The new year will see a major rejig in numbers in Rajya Sabha following biennial polls and fresh Presidential nominations. The BJP is set to take its tally to at least 67, emerging as the single-largest party in a House of 245. And the ruling NDA will have 98 seats.
The Opposition Congress, which is currently evenly placed with the BJP at 57, may slide to 48 by July. The aggregate of the Congress and its allies will reduce from 72 to 63.
The ruling party gains will come from the territories it conquered recently or earlier: Uttar Pradesh, Maharashtra, Rajasthan, Haryana, Jharkhand and Uttarakhand.
For the Congress, on the decline for the last three years, the tally would have dipped even more had it not been for its recent gains in the Gujarat assembly elections and its strength in Karnataka.
As for BJP allies, the TDP will remain where it is, the Andhra gain neutralised in Telangana. The JD (U) will lose one more seat and settle down at six.
From the Opposition side, the RJD will add two seats to its current strength of three. The TRS will also go up to five from two. After the Congress, it is the SP which will take the biggest hit — loss of five seats.
These are the projections based only on the expected outcome of the by-elections and biennial polls due in several states for Rajya Sabha in 2018. The BJP can even cross 70, just in case a future Presidential nominee chooses to accept the ruling party whip, within six months of nomination.
There will be four vacancies in the “Nominated” category — three in April and one in July. Of the total 12 nominated members, seven owe their membership to the Modi government and four of them, including Subramanian Swamy, have officially pledged allegiance to the BJP.
A fortnight from now, on January 16, the Congress will suffer a loss of three seats from Delhi. Three members of the party, including Karan Singh and Janardan Dwivedi, will complete their tenure and the AAP will make its debut in the Rajya Sabha.
The lone member from Sikkim, Hishey Lachungpa of the Sikkim Democratic Front, will also complete his term this month, but the SDF, which is a constituent of the NDA and the North-East Democratic Alliance (NEDA), will retain its seat.
A by-election would be held in Uttar Pradesh, caused by the resignation of Manohar Parrikar (now Chief Minister of Goa) of the BJP. The ruling party, which is in a commanding position in the UP assembly, will win this seat again. The January-round will take the BJP score to 58 and the Congress figure down to 54. The change will make the BJP the single-largest party in Rajya Sabha.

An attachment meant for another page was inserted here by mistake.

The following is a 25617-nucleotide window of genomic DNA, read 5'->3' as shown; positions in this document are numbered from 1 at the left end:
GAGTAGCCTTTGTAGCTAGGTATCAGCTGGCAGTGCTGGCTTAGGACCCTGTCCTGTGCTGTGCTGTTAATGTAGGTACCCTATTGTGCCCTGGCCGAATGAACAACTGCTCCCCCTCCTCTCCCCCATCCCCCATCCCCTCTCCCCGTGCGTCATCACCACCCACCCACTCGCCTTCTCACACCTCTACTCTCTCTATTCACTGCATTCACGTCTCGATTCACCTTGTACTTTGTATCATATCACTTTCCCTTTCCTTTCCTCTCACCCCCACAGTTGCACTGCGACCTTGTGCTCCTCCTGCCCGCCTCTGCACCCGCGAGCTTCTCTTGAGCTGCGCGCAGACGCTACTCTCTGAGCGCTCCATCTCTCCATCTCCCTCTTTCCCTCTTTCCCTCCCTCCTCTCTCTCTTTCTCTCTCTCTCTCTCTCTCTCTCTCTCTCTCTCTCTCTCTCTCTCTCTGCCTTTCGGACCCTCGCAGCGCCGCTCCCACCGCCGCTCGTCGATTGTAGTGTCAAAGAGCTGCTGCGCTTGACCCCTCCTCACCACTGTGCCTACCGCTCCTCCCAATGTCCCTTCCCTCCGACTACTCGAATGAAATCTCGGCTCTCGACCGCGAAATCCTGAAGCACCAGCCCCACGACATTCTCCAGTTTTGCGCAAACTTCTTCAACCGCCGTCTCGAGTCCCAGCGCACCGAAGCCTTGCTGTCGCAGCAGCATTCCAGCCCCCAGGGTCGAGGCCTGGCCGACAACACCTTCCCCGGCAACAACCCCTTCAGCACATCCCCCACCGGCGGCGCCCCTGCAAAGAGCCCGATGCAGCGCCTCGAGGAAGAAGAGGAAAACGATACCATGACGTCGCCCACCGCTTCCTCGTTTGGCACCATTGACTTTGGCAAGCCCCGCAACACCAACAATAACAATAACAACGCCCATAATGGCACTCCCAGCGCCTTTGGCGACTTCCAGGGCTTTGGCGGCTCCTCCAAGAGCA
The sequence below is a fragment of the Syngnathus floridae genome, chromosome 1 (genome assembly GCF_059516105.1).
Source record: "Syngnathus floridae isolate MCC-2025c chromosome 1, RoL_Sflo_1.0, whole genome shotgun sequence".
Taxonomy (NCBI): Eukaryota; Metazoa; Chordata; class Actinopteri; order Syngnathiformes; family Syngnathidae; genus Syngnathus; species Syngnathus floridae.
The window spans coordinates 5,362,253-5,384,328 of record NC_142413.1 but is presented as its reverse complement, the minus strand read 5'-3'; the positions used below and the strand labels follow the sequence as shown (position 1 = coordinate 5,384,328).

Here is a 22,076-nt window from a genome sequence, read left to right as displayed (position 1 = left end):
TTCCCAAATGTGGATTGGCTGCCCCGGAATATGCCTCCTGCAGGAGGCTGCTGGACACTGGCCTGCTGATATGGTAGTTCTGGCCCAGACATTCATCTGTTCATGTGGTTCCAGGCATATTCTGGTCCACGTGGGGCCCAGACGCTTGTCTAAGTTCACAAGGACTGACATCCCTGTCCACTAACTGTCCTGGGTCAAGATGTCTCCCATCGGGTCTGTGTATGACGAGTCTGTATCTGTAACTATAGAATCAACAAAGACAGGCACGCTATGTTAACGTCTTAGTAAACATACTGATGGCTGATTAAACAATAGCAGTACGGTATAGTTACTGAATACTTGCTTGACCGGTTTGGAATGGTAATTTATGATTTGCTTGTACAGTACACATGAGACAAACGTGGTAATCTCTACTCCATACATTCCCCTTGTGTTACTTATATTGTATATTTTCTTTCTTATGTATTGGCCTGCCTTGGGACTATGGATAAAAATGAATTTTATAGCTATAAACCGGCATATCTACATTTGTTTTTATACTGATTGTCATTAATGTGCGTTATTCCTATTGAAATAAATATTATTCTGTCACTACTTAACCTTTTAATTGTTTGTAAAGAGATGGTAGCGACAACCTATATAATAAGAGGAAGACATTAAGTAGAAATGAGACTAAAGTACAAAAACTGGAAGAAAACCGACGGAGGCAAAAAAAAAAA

Apart from UP, two other by-elections are also due – one from Bihar, in the wake of the disqualification of Sharad Yadav in the aftermath of the JD (U) split; and the second from Kerala, after the resignation of JD(U) member Veerendra Kumar due to ideological differences with party president and Bihar Chief Minister Nitish Kumar. He had been elected with the support of the UDF.
There are four more vacancies, caused by the resignation of BSP chief Mayawati (UP), death of Congress member Palvai Govardhan Reddy (Telangana), disqualification of JD(U) member Ali Anwar Ansari (Bihar) and the resignation of Mukul Roy (West Bengal) after his defection from the Trinamool Congress to the BJP.
The major churning will be in April. Elections to 59 seats will be spread across 16 states. Uttar Pradesh will account for the biggest chunk of 10. The SP, which currently has 18 members, will lose five of its six seats up for polls — this means a win of one and a tally of 13. The Congress will lose its solitary seat from UP. The BSP, which was down one seat following Mayawati’s resignation, will drop one more and will be left with four seats.
The BJP is set to win eight UP seats, up seven from the previous one. The combined Opposition can grab the tenth seat by pooling its votes. The return of Mayawati from UP is, therefore, possible, but only if Akhilesh Yadav transfers the surplus SP votes to her and the Congress too comes along.
Bihar will be among the most interesting states to watch. A total of seven seats from the state are in contention – six because of biennial polls and one due to a by-election. The six seats are currently shared by the JD-U (four) and the BJP (two). Chief Minister Nitish Kumar has the numbers to get only two members elected and the BJP, with its depleted strength, only one, which implies a loss of two and one to them, respectively.
The RJD of Lalu Prasad Yadav is capable of bagging two seats without difficulty. The sixth seat will be up for grabs. According to sources in JD(U), Nitish Kumar may try splitting the 27-member Congress to win it with the support of a breakaway faction and surplus votes of the BJP and smaller NDA partners.
As for the by-election on account of the disqualification of Sharad Yadav, the ruling alliance should face no difficulty in winning it. The BJP dilemma will be its choice of candidate. For, two ministers elected from Bihar – Law Minister Ravi Shankar Prasad and Petroleum Minister Dharmendra Pradhan – will complete their terms in April. The party will have to look for another state for Pradhan or persuade Nitish Kumar to help him get re-elected.